- Enter the one-digit reference number.
- Note: Since the system dials the number for you, you will not hear the number being dialed as you would normally.
There are two main functions that fall under callback options:
Callback Request for a Busy Line:
When you call a Drew extension are receive the busy tone [a ring-beep, not an actual busy signal], you can request a notification when the other party is off the line. You should probably wait for a third ring-beep before requesting callback, in case the person you are trying to reach wishes to answer the call waiting signal. Before the call goes to voicemail, press the [CALL BACK] button. Wait for the confirmation tone, and hang up.
When the extension you call is no longer busy, you will hear a triple-ring to signal a System Priority Call. Answer the ringing extension and the system will automatically place the call for you. If you do not answer the System Priority Call, the callback is canceled.
Callback Request for an Unanswered Line:
If you call a Drew extension and there is no answer, you may request a callback for when the recipient returns to his or her own room or office. Before the phone goes to voicemail, press the [CALL BACK] feature button.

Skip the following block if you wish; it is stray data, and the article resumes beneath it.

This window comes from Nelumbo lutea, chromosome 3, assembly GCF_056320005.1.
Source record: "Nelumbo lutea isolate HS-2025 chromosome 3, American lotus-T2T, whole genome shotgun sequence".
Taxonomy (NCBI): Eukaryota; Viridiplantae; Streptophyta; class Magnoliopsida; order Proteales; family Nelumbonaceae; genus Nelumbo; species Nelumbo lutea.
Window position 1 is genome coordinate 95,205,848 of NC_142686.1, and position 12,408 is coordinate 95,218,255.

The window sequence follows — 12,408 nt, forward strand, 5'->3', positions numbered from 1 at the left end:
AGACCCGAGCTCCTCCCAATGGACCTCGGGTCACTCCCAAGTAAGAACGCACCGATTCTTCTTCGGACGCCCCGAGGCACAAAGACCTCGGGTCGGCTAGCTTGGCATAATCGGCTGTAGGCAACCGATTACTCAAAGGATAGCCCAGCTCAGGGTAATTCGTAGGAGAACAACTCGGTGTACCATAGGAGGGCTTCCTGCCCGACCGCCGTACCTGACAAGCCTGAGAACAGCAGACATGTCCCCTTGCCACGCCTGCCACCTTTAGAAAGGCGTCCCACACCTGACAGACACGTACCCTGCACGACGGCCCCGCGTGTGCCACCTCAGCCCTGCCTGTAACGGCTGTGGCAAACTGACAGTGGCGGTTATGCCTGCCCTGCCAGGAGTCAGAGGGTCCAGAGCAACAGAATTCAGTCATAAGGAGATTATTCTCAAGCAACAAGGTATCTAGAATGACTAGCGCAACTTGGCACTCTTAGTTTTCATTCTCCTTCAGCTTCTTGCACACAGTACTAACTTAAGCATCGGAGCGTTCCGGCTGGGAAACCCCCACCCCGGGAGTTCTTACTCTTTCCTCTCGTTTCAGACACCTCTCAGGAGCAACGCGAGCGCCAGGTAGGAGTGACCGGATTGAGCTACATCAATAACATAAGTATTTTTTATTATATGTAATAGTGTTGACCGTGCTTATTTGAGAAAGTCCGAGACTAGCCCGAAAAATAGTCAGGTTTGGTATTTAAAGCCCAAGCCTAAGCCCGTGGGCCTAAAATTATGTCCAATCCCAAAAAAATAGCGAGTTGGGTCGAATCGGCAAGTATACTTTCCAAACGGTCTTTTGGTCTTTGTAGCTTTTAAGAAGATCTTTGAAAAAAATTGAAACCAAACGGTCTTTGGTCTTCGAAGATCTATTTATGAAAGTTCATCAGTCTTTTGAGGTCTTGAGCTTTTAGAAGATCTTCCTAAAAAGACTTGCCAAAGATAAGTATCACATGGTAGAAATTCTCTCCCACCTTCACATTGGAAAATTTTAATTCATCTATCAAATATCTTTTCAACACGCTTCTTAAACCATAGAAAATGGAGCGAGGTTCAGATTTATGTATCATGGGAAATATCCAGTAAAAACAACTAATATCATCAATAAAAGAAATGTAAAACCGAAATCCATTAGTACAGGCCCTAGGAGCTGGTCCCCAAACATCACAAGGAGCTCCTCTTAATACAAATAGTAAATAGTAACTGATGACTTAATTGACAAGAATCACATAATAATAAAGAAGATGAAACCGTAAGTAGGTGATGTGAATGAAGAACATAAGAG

On the dialed extension, the Line lamp will flutter. To return a callback request, the recipient must pick up the fluttering extension and press [CALL BACK]. On the initial caller’s phone, the extension will triple ring.
Hold and Call Waiting
The [HOLD] feature button does exactly what you might think it does: it places a call on hold, allowing you to place another call or simply put the handset down without disconnecting the line. If you have placed a call while having the original call on hold, you may switch between the two by pressing the [HOLD] button again.
While on the phone, if you receive a call you will hear one or two short rings [depending on the origin of the call] to indicate that you have call waiting. If you chose not to respond, after a fourth ring the caller will hear your normal or your busy greeting, depending on whether or not you have recorded a busy greeting. To accept the call, place the original call on hold and press the switch hook (in other words, the button that hangs up the phone). To alternate between calls, press the [HOLD] button.
Note: Only one call may call-wait on a line. Subsequent calls receive a busy tone or are forwarded to your voicemail box.